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Existing-home sales rebound in September

Inventory continues to remain stubbornly low

Existing-home sales rose 7.0% in September after waning in August, according to a new report National Association of Realtors released Thursday. Despite this increase, sales of existing homes are still down 2.3% from a year ago.

“The gain in existing home-sales in September reflects contracts signed earlier in the summer,” Mike Fratantoni, MBA SVP and chief economist said in a statement. “MBA’s purchase application data showed an 8% gain in September, which is evidence of growing demand for buying a home and supports further sales increases in the months ahead.”

Year-over-year, inventory of unsold homes decreased 13% in September to 1.27 million. This is equivalent to 2.4 months of supply at the current monthly sale pace, a 7.7% decrease from August 2021.

“Some improvement in supply during prior months helped nudge up sales in September,” Lawrence Yun, NAR’s chief economist, said in a statement. “Housing demand remains strong as buyers likely want to secure a home before mortgage rates increase even further next year.”

With builder confidence increasing for the second month in a row in October and housing starts at least staying steady, inventory is expected to start increasing in the coming months.

“MBA expects new home construction to help support growing inventory levels as we enter 2022, which will lead to a deceleration in home-price growth,” Frantantoni said in a statement.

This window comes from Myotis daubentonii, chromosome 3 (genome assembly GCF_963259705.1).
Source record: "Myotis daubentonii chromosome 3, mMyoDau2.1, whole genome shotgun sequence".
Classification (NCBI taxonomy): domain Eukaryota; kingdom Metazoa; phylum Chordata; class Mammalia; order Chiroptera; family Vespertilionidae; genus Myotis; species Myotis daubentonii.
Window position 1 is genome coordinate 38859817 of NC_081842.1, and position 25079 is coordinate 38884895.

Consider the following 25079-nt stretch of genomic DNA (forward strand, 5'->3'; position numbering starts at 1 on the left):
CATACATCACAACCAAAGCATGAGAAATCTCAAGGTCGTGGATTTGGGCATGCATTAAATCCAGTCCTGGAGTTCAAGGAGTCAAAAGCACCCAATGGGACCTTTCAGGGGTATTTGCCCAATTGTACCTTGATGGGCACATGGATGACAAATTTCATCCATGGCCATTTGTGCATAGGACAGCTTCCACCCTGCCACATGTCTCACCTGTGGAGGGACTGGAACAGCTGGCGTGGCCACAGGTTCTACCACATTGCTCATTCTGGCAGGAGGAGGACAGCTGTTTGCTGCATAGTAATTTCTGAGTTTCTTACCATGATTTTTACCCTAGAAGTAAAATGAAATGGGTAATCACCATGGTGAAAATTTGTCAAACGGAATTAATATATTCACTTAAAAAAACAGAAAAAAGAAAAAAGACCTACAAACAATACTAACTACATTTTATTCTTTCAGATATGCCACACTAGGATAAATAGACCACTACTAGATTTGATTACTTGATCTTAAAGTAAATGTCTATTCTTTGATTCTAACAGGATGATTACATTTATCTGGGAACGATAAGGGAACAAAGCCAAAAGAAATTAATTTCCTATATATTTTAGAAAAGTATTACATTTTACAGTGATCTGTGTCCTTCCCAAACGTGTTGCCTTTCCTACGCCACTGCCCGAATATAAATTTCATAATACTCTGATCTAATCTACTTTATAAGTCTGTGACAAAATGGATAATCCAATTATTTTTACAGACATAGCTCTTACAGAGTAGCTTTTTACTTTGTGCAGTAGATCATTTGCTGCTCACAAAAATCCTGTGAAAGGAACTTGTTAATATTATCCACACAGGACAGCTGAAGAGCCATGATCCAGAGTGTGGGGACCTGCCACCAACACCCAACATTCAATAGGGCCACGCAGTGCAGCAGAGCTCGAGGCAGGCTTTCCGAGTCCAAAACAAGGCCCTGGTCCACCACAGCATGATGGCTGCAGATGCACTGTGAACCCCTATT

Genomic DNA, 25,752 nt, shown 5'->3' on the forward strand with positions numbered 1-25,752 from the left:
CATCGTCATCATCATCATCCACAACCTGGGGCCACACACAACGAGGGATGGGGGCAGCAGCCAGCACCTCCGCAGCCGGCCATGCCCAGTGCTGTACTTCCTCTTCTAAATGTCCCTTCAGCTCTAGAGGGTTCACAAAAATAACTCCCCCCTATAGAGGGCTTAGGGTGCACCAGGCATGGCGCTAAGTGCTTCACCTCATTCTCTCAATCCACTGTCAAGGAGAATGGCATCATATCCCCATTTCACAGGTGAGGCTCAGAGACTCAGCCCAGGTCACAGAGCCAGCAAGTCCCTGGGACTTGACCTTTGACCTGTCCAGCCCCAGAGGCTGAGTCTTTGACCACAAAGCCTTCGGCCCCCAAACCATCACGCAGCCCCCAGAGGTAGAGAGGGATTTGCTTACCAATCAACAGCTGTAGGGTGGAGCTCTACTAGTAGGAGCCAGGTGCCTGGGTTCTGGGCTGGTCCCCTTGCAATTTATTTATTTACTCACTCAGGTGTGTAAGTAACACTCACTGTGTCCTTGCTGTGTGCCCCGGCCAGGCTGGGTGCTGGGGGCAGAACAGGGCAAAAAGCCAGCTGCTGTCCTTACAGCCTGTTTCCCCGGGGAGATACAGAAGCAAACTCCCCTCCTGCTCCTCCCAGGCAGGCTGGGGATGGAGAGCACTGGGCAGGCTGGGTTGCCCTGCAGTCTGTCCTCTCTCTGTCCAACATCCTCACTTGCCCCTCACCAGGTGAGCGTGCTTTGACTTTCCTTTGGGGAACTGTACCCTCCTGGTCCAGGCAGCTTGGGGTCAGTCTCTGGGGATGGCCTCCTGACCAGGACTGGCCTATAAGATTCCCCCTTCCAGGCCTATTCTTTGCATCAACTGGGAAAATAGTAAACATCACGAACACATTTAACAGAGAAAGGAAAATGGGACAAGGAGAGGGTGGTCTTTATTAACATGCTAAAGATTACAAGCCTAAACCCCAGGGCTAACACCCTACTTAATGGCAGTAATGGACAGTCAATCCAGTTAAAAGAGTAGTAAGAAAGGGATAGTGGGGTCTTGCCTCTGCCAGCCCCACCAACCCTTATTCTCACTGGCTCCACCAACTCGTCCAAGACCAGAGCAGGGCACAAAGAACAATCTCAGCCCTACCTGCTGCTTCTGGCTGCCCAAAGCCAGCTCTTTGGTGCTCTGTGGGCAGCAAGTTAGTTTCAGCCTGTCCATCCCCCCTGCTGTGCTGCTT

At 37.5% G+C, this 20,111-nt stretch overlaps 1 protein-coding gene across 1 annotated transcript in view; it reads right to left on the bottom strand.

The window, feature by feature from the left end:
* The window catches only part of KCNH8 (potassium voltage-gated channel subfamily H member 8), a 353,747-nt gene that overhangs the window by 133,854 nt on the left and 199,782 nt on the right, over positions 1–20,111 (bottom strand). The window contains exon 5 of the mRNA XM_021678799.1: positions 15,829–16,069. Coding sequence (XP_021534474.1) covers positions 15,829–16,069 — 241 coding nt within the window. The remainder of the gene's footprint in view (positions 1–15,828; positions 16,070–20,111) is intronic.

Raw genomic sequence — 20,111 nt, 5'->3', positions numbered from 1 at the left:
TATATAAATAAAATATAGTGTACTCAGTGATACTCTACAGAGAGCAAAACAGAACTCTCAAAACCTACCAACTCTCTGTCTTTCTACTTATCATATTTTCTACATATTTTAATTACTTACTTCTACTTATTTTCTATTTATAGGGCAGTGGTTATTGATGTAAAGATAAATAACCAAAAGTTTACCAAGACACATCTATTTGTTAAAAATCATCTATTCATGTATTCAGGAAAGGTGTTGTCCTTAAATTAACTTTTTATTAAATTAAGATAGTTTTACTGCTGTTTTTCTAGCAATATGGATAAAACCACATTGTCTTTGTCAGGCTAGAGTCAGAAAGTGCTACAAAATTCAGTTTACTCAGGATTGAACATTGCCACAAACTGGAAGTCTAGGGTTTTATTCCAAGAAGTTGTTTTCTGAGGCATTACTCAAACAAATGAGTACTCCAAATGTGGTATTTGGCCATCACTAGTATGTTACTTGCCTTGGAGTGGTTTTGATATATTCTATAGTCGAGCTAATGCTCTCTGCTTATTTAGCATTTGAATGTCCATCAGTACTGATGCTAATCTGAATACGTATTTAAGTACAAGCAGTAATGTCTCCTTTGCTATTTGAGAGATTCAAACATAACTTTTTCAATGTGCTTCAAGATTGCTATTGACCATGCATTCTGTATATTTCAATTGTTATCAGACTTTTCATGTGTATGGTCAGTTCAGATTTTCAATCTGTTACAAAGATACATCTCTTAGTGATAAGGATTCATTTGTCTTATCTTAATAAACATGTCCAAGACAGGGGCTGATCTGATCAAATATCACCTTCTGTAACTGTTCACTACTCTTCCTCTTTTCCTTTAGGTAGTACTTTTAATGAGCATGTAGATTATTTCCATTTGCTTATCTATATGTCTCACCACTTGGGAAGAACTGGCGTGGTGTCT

The median existing-home sales price rose again in September to $352,800, a 13.3% increase from a year prior. This is the 115 straight month of year-over-year median sale price increases.

Of the homes sold in September, 86% were on the market for less than a month, with properties typically remaining on the market for 17 days, which is the same as August, according to the NAR.

The share of first-time homebuyers dropped to 28% in September, down from 29% in August. NAR’s 2020 profile of home buyers and sellers found that the annual share of first-time buyers was 31%.

“First-time buyers are hit particularly hard by the historically high home prices as they largely do not have the savings required to buy a home or equity to offset such a purchase,” Yun said in a statement.

When broken down by type, sales of existing single-family homes were up 7.7% in September as compared to August and down 3.1% from a year prior. Condominium and co-op sales, however, were up only 1.4% from August, but year-over-year, they were up 4.5%.

Regionally, all four of the major U.S. regions saw month-over-month increases in existing-home sales in September, with South seeing the greatest increases at 8.6% and the Midwest showing the smallest increase at 5.1%. Year-over-Year, the South showed no change in number of sales, while the other three regions saw decreases, with the Northeast showing the largest decrease at 8.3%.

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